I can’t say that we’ve totally wiped out meltdowns, but we are well on the way of getting them under control  I hope you can use some of these ideas to help keep your child in the classroom, where he or she belongs.  Good luck!


Have you ever wanted to throw something at someone?



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L. Mae Wilkinson
Quiet advocate, volunteer parent mentor. Semi-retired corporate marketing and management consultant.
L. Mae Wilkinson


Quiet advocate, volunteer parent mentor. Semi-retired corporate marketing and management consultant.

0 thoughts on “My Son Threw a Shoe in Class Today

  • I get urges to throw my food at someone’s head all the time, just because it always seems like it would be …comical to say the least.

          As far as transitions go, I hear it helps a lot to give a sort of warning.  Like, instead of just stopping math and going on to reading, letting all the students know, “I’m about to erase the blackboard, and when I’m done, we will start reading lesson.”  That way, they’re more prepared and can distance themselves more readily.

  • your sons reaction was a learned behavior i guarantee. and yes ive wanted to throw something before. especially during a game of catch with a football.

  • instead of acting out in class I would self-regulate myself by doing subtle, untracable things

    I.e. I would replace all the pieces of chalk in the chalk tray with string cheese

    I would remove the over head projector light

    Tape up the over head scrolling screen so the teacher couldnt pull it down

    unplug the ethernet cable from the teachers computer

    turn the time on the class clock forward 30-45 minutes

    you know…stuff to keep me occupied, maybe it’ll help the son idk….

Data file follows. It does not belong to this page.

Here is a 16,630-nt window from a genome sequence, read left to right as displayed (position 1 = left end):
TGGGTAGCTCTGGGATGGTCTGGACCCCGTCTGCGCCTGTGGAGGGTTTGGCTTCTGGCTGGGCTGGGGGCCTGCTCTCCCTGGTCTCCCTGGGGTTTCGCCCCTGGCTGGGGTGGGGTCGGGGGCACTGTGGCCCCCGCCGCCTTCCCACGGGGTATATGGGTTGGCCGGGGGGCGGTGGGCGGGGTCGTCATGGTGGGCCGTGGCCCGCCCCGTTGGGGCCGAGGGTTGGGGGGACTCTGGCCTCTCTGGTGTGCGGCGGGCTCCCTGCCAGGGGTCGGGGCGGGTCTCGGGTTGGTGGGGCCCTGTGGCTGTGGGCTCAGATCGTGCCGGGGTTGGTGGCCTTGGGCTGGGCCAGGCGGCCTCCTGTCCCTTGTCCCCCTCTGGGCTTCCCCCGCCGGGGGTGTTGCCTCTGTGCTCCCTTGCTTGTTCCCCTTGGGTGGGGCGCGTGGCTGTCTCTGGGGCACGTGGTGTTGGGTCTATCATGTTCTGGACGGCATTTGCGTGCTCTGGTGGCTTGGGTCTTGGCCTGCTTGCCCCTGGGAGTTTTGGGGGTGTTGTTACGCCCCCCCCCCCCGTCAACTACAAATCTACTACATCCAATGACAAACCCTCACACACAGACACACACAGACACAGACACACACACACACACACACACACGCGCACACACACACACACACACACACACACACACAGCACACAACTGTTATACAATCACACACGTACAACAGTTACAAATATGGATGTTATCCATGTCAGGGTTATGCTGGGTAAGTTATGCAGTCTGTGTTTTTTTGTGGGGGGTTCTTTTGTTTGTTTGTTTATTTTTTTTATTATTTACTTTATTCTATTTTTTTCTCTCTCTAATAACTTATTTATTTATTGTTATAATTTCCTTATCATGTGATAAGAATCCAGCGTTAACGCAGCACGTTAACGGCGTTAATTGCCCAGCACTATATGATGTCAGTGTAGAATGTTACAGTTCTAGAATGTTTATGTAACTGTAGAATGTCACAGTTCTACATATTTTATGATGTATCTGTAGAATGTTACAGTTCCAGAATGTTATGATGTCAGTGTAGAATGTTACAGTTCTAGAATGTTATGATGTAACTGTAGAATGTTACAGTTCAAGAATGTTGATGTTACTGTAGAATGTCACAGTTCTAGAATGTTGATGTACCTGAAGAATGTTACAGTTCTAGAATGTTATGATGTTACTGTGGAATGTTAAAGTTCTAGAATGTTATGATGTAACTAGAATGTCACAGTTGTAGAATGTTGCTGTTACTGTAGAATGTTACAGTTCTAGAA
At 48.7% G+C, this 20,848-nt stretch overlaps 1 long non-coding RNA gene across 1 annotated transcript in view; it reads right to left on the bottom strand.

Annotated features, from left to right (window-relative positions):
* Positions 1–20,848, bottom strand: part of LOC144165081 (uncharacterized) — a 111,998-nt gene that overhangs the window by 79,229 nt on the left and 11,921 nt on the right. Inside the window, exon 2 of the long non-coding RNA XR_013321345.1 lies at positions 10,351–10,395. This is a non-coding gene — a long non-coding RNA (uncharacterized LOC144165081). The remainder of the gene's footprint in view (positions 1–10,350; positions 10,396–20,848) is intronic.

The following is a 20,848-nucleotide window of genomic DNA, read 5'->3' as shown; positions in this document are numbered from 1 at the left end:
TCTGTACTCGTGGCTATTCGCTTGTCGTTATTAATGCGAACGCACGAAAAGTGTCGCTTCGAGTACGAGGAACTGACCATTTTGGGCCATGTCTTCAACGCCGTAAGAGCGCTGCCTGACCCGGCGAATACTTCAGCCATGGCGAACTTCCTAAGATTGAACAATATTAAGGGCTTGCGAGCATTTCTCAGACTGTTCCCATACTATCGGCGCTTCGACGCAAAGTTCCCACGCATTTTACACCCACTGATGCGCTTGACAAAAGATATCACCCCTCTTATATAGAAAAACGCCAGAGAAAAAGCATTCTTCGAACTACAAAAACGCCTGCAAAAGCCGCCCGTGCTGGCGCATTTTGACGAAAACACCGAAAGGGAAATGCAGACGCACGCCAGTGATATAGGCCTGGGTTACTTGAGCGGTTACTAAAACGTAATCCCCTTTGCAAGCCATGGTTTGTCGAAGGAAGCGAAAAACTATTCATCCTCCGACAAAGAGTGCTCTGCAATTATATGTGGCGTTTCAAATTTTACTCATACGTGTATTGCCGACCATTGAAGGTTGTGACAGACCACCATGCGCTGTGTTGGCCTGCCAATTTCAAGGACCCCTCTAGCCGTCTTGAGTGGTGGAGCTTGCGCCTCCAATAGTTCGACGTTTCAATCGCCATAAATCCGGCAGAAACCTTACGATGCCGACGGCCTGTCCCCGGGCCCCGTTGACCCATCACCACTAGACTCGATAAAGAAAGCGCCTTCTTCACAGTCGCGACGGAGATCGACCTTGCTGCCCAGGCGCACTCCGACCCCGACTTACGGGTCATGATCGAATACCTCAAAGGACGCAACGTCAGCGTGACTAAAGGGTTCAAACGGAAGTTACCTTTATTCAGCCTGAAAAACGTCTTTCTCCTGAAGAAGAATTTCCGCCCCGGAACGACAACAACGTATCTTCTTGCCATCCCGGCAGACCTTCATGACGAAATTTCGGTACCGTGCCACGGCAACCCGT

• i once threw a bucket at my dad…he then proceeded to march to my room and kick down my door. bad experience…


  • I think maybe he was having G.W. Bush flashbacks? Just a thought!

    Sail on… sail on!!!

  • I’m glad to hear that your son’s incidents are becoming less frequent.  I can’t even begin to imagine being in your shoes when something like that happens.  I would try to be calm and by the sounds of it, thats the key along with keeping the kid in the same setting.  I’m sure yelling at the kid isn’t a good idea.  Though, if it keeps going longer than i have patience, i’d probably have a meltdown too.

  • Now I know how that Iraqi journalist felt when he threw his shoe at our former president.

  • i remember in elementary school i got angry at this kid who always thought he should be better than me because he went to tutors. but i always got better grades than him & i guess he just looked down at me. i got tired one day & threw an eraser in his lunch. he didn’t bother me again. 😀

  • When I’m at work, I throw my small stuffed alien at my supervisor. She retaliates by throwing her stuffed dog at me. This will continue for five to ten minutes before we realize we’re not doing work and then get back to our desks…

  • I’ve always wanted to throw hard, specifically metal things at my old coach. 

    I still do. :

  • “Have you ever wanted to throw something at someone?”
    Thankfully Killzone comes with grenades for just that purpose.

  • When I was in third grade I threw a chair at my teacher.  Actually throwing things was a common occurrence in elementary school but usually the target was the wall.

    After I threw the chair, and returned from my suspension, most of the kids told me they wished they’d been brave enough to throw a chair at that teacher.  Then another teacher said the same thing to me.